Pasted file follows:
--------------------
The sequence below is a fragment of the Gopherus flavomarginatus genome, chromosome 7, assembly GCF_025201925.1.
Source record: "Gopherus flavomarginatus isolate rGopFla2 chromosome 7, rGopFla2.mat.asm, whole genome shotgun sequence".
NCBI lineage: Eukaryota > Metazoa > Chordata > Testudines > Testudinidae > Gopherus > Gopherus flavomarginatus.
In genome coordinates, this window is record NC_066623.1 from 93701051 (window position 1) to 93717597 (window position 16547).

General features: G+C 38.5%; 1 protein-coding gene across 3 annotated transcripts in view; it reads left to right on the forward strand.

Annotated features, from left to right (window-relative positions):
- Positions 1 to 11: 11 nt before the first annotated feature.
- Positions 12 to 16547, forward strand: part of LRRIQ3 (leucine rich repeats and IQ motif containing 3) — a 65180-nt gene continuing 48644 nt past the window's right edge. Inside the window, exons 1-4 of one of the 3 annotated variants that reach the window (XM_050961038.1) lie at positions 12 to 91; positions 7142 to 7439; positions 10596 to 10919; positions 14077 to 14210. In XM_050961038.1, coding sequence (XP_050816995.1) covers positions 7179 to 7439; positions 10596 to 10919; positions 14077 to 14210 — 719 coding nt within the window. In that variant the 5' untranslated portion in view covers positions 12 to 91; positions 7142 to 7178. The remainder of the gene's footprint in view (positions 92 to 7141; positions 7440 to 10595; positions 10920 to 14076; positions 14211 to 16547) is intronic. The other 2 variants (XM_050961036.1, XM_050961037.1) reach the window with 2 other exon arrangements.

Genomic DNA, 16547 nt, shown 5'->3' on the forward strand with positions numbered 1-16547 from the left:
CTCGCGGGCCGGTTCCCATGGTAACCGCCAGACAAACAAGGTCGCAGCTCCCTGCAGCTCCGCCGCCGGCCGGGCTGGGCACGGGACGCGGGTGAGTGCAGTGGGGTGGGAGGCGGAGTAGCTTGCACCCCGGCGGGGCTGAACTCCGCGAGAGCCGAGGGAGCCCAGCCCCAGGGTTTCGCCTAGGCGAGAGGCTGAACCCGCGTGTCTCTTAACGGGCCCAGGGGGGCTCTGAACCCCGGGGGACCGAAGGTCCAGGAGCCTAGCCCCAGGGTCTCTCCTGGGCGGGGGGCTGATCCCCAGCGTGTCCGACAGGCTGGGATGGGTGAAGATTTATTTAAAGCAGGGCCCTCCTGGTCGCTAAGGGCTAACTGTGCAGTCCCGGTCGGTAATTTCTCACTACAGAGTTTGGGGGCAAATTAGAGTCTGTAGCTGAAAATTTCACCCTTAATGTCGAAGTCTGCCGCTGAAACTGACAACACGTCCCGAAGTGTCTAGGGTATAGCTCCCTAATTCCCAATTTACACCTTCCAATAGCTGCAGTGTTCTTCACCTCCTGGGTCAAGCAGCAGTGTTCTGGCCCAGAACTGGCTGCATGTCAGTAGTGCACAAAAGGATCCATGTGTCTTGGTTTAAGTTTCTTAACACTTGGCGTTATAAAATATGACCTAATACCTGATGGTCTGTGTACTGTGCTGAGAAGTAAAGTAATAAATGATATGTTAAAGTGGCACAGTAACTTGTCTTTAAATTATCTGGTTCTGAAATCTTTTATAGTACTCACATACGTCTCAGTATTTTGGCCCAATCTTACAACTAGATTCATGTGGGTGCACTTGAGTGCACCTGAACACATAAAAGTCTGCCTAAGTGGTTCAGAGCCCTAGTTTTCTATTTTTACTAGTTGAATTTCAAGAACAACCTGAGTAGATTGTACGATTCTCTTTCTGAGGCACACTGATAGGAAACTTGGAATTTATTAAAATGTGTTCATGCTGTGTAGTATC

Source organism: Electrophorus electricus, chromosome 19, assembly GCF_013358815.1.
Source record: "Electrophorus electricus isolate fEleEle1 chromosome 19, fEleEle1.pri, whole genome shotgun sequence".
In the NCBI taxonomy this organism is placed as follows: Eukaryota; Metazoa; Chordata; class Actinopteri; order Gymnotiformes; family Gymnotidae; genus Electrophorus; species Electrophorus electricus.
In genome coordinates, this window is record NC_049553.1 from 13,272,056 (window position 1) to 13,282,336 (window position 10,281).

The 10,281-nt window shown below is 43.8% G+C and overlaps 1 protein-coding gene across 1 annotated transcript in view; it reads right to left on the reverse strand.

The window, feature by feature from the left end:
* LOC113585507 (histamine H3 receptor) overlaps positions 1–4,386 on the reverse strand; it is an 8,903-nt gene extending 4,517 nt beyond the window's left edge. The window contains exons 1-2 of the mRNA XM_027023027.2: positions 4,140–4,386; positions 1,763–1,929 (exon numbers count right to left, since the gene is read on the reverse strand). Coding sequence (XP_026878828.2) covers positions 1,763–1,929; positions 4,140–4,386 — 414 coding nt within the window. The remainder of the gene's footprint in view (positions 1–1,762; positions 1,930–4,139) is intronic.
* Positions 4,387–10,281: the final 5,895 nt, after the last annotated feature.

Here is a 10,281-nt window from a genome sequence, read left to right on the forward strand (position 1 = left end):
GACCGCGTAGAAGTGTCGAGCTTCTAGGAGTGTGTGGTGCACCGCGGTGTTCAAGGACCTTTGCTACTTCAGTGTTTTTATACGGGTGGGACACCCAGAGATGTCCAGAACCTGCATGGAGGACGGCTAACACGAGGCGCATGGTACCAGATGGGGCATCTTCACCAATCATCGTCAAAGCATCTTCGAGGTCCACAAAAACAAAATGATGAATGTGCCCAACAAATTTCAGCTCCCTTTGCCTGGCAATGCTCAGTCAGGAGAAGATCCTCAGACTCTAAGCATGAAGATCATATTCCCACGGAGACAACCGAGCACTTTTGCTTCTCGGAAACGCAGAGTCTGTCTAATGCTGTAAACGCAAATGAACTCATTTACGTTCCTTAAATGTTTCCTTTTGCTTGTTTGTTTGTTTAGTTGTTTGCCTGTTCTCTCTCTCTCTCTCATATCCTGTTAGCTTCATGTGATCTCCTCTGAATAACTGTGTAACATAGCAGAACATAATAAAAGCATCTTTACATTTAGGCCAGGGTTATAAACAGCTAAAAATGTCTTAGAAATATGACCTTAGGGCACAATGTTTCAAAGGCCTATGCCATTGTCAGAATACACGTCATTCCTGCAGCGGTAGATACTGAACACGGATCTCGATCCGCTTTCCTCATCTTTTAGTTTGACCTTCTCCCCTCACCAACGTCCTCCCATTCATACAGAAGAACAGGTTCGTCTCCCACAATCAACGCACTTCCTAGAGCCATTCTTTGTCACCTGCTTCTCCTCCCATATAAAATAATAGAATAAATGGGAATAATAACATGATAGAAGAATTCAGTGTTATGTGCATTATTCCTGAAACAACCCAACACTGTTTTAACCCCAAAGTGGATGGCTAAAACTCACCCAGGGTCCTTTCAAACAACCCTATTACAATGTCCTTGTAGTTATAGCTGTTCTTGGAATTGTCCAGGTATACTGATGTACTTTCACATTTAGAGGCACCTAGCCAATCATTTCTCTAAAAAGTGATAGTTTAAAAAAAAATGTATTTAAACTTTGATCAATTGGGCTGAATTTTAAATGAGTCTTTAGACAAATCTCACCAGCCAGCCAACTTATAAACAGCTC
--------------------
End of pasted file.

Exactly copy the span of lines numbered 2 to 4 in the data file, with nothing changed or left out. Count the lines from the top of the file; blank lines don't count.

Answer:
Source record: "Gopherus flavomarginatus isolate rGopFla2 chromosome 7, rGopFla2.mat.asm, whole genome shotgun sequence".
NCBI lineage: Eukaryota > Metazoa > Chordata > Testudines > Testudinidae > Gopherus > Gopherus flavomarginatus.
In genome coordinates, this window is record NC_066623.1 from 93701051 (window position 1) to 93717597 (window position 16547).